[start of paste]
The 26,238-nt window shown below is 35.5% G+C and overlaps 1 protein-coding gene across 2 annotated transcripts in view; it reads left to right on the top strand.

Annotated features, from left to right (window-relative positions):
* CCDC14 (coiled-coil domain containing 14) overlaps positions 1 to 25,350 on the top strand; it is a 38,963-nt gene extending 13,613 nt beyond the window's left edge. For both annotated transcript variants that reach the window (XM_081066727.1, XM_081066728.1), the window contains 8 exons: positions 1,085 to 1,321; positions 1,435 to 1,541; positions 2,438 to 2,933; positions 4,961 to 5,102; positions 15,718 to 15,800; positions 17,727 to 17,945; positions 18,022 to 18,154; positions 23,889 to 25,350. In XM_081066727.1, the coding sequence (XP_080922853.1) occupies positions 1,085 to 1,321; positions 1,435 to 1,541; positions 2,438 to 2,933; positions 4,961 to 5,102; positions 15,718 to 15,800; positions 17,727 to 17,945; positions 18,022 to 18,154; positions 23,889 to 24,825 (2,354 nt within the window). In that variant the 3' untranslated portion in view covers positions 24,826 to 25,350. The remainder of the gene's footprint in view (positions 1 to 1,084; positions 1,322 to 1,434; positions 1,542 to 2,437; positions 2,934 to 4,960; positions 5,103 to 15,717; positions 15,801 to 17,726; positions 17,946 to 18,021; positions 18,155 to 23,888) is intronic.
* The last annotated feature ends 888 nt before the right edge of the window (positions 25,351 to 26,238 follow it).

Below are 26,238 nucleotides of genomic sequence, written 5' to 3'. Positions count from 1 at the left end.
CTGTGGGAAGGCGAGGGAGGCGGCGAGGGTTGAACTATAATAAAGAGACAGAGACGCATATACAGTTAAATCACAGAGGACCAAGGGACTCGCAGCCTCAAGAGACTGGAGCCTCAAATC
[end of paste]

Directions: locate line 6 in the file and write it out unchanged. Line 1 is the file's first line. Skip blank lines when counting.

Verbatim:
CTGTGGGAAGGCGAGGGAGGCGGCGAGGGTTGAACTATAATAAAGAGACAGAGACGCATATACAGTTAAATCACAGAGGACCAAGGGACTCGCAGCCTCAAGAGACTGGAGCCTCAAATC